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CANBERRA, AAP – Reserve Bank governor Philip Lowe says it is important that business investment grows if Australia is to enjoy a strong and durable recovery from the COVID-19 pandemic.

Opening an online conference on Monday, Dr Lowe said looking across a range of indicators, Australia is doing much better than most other advanced economies.

“One piece of the recovery that is yet to click into gear is business investment,” he told the Melbourne Business Analytics conference.

He said it was understandable that many firms deferred their investment plans during the downturn, although there was a pick-up late last year.

“But there is still a long way to go to get back to the level of investment before the pandemic, which itself was low by historical standards,” he said.

“If we are to have a strong and durable recovery, it is important that the recovery in business investment continues and broadens.”

He said investment in IT, digitisation and data science will be critical in lifting the nation’s productive capacity.

“These investments allow better decision making and a faster response to the changes in our economy and society,” Dr Lowe said.

A new barometer has found Australia and New Zealand leading the pack when it comes to the global fight against the negative economic and health impacts from the pandemic.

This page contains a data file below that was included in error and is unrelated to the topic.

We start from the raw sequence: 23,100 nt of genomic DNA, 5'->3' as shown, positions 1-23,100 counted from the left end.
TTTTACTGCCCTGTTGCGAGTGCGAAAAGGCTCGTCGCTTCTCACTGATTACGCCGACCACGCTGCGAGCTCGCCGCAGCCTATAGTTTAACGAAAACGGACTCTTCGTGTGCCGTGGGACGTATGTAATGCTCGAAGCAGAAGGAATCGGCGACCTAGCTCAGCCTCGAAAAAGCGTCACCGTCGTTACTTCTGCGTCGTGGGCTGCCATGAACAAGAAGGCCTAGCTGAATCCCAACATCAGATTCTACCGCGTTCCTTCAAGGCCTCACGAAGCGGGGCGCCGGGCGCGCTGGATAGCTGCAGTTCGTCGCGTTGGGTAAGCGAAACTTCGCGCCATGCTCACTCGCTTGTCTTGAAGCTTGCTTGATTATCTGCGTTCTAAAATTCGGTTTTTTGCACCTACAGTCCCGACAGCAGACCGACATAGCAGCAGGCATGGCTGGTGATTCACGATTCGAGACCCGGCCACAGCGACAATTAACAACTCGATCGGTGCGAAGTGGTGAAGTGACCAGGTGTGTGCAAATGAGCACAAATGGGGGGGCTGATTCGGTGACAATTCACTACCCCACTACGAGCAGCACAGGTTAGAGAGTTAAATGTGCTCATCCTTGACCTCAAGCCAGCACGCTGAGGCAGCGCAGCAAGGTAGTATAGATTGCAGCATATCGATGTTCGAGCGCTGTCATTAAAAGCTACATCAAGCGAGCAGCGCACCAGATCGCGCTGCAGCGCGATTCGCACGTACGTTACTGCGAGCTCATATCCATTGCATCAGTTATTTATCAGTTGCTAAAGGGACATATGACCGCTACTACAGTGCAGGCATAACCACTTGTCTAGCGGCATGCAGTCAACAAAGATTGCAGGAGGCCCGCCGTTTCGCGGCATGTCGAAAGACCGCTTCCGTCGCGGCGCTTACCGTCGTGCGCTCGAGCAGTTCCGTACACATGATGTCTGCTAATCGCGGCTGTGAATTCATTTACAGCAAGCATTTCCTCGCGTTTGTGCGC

But the research modelled by consultants EY agreed that it is time for business to take up the baton of the recovery through investment.

EY Oceania chief economist Jo Masters says Australia’s strong global position should give businesses the confidence they need to invest and hire, for consumers to open their wallets, and for governments to progress productive reform.

“Federal and state governments have ploughed an unprecedented amount of fiscal stimulus into the economy, supported by the Reserve Bank of Australia,” Ms Masters said.

“The growth baton now needs to pass to the corporate sector to drive forward our continued recovery, boosting investment to stand alongside household spending as growth drivers.”

The EY Global COVID-19 Economic Index looks beyond the traditional measures of GDP and employment, and incorporates balance sheet strength across households, government, central banks, non-financial corporates and financial institutions.

However, Ms Masters said when support measures like the JobKeeper wage subsidy end later this month, she expects there will some businesses that can’t survive and some jobs will no longer be there.

But she believes it is time to move away from the big, broad-based support measures and instead support specific industries like those that have been impacted by the lack of international tourism.

The opening of international borders will be highly dependent on the rollout of the vaccine both in Australia and overseas.

“While it is difficult to pick the exact timing to open our borders, I think Australia remains a very desirable destination for students, importantly for skilled migrants, and for tourists,” Ms Masters told the ABC.

“I do think that we will see those three sectors come back over time.”